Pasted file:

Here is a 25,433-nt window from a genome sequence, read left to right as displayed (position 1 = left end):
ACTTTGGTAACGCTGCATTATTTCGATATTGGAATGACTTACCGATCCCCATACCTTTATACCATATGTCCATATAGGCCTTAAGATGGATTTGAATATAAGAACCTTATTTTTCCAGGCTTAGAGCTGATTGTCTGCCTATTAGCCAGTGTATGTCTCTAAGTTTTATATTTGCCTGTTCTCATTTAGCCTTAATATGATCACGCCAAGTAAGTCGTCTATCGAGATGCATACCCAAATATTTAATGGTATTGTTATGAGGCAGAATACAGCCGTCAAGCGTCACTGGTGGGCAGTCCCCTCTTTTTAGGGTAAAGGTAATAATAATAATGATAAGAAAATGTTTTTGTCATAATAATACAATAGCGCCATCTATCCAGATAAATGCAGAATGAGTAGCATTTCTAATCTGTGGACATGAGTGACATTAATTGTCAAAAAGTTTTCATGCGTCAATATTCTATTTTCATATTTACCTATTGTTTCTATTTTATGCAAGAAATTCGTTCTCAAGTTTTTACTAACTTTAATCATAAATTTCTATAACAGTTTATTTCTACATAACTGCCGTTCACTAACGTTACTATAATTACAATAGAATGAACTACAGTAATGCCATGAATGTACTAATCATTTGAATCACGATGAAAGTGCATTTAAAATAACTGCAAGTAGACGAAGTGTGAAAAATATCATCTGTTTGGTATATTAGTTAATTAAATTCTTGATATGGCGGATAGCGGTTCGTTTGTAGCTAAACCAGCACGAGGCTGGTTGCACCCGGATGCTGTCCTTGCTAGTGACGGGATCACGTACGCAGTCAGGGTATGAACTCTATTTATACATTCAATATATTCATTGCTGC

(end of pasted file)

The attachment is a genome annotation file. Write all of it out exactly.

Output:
Here is a 25,433-nt window from a genome sequence, read left to right as displayed (position 1 = left end):
ACTTTGGTAACGCTGCATTATTTCGATATTGGAATGACTTACCGATCCCCATACCTTTATACCATATGTCCATATAGGCCTTAAGATGGATTTGAATATAAGAACCTTATTTTTCCAGGCTTAGAGCTGATTGTCTGCCTATTAGCCAGTGTATGTCTCTAAGTTTTATATTTGCCTGTTCTCATTTAGCCTTAATATGATCACGCCAAGTAAGTCGTCTATCGAGATGCATACCCAAATATTTAATGGTATTGTTATGAGGCAGAATACAGCCGTCAAGCGTCACTGGTGGGCAGTCCCCTCTTTTTAGGGTAAAGGTAATAATAATAATGATAAGAAAATGTTTTTGTCATAATAATACAATAGCGCCATCTATCCAGATAAATGCAGAATGAGTAGCATTTCTAATCTGTGGACATGAGTGACATTAATTGTCAAAAAGTTTTCATGCGTCAATATTCTATTTTCATATTTACCTATTGTTTCTATTTTATGCAAGAAATTCGTTCTCAAGTTTTTACTAACTTTAATCATAAATTTCTATAACAGTTTATTTCTACATAACTGCCGTTCACTAACGTTACTATAATTACAATAGAATGAACTACAGTAATGCCATGAATGTACTAATCATTTGAATCACGATGAAAGTGCATTTAAAATAACTGCAAGTAGACGAAGTGTGAAAAATATCATCTGTTTGGTATATTAGTTAATTAAATTCTTGATATGGCGGATAGCGGTTCGTTTGTAGCTAAACCAGCACGAGGCTGGTTGCACCCGGATGCTGTCCTTGCTAGTGACGGGATCACGTACGCAGTCAGGGTATGAACTCTATTTATACATTCAATATATTCATTGCTGC